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Stanford Report, July 9, 2003

Blood center first in area to screen for West Nile virus New approach provides added measure of safety to supply


Stanford Blood Center is the first in the Bay Area to offer on-site screening for the West Nile virus. Using a new set of analytical tools from Roche Diagnostics, the screening process will help prevent the spread of the potentially deadly virus through the transfusion of blood and blood products.

In the past, blood centers have relied upon antibody tests to detect infectious agents.

"The problem with the antibody tests is that there is a delay between when you’re exposed to an agent and when your body makes antibodies of sufficient quantity that we are able to find it with an antibody detection test," said Susan Galel, MD, associate professor of pathology at the School of Medicine and associate medical director of the center.

The delay is significant. Scientists believe antibodies are produced 10 days to two weeks after infection. This new screening approach, called a nucleic acid test, is designed to find genes of the West Nile virus, which are detectable before antibodies are produced.

With the West Nile infection, individuals are infectious only before they have produced antibodies, which is different from other infectious agents such as HIV and hepatitis C. Patients with HIV and hepatitis C produce antibodies to fight the infection as the virus continues to circulate.

The West Nile virus, however, has no chronic carrier stage. "You’re infectious just for that initial period of time when the virus is circulating. Once you make antibodies the virus is cleared from your blood and the donor is no longer infectious," said Galel. "We only need to screen blood donors for that initial peak of infectivity and the only test that will detect that is the nucleic acid test."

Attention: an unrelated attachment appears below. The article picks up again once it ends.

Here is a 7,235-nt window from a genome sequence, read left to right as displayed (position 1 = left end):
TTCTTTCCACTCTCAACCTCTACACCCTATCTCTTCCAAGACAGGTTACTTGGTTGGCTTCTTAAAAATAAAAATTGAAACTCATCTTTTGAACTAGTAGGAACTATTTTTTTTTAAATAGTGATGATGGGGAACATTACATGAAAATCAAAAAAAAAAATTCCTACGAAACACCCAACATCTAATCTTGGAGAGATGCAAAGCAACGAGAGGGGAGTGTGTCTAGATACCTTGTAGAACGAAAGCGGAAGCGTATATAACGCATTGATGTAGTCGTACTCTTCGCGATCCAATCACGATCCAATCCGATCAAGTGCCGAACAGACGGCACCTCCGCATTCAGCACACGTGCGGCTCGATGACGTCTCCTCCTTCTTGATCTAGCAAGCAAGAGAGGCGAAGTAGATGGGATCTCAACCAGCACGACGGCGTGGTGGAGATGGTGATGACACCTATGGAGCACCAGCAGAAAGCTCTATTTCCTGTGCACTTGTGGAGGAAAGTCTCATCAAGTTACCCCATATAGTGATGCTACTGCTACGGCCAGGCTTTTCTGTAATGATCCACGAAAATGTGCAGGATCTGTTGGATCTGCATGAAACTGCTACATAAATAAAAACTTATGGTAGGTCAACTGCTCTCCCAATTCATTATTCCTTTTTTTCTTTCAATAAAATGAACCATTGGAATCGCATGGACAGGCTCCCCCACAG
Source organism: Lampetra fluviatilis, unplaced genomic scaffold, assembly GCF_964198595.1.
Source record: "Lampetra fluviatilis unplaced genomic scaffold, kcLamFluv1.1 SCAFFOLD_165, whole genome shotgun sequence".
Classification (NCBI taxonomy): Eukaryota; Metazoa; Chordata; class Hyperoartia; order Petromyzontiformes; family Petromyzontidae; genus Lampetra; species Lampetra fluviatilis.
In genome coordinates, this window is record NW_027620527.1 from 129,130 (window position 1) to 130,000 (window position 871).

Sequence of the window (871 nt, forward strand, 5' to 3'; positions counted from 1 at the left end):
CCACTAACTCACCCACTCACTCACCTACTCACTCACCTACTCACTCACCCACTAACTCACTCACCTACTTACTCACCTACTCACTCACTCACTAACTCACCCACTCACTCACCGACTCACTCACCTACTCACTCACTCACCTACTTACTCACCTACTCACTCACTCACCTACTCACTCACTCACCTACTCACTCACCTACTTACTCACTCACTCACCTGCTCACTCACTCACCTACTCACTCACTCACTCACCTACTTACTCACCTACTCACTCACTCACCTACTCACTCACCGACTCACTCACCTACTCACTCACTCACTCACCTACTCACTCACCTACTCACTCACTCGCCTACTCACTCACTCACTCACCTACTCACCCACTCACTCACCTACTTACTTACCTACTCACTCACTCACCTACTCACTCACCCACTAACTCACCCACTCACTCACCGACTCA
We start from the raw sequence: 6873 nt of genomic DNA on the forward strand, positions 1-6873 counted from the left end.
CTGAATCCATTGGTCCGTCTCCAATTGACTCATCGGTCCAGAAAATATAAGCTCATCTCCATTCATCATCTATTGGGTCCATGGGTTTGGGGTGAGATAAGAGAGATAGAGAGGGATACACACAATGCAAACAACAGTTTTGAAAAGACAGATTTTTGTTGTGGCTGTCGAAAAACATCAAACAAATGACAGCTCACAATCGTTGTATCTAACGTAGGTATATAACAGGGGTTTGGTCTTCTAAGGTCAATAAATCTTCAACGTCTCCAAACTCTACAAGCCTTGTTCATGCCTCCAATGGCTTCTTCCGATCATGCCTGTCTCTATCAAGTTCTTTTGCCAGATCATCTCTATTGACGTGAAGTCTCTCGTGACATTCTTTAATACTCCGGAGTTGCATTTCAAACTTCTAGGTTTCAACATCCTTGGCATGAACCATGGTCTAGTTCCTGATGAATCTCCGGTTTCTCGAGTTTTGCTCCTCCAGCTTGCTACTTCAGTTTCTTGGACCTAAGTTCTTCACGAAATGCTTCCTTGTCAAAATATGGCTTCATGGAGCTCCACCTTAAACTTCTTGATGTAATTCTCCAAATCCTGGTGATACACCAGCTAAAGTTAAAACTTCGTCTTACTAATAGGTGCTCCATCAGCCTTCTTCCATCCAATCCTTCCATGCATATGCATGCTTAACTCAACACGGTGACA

An estimated 20 percent of people with the West Nile virus develop symptoms that are similar to a flu-like illness. Less than 1 percent develop more serious conditions that affect the nervous system, such as meningitis, encephalitis or muscle weakness that can be fatal.

According to the U.S. Centers for Disease Control and Prevention, the mosquito-borne virus killed 284 people in the United States last year. To date, one U.S. case of human West Nile virus infection has been reported in 2003.

"It may be that over time, this virus might burn itself out because people will develop an immunity," said Galel.

There is no evidence that the West Nile virus spreads from person to person other than through blood transfusion, organ transplantation and breastfeeding.

"It’s important to clarify that the test we will be using is an investigational test. However, there is good scientific reason to believe that we will improve the safety of the blood supply," Galel said.

Stanford Blood Center employee steps out for blood (3/5/03)

Stanford Blood Center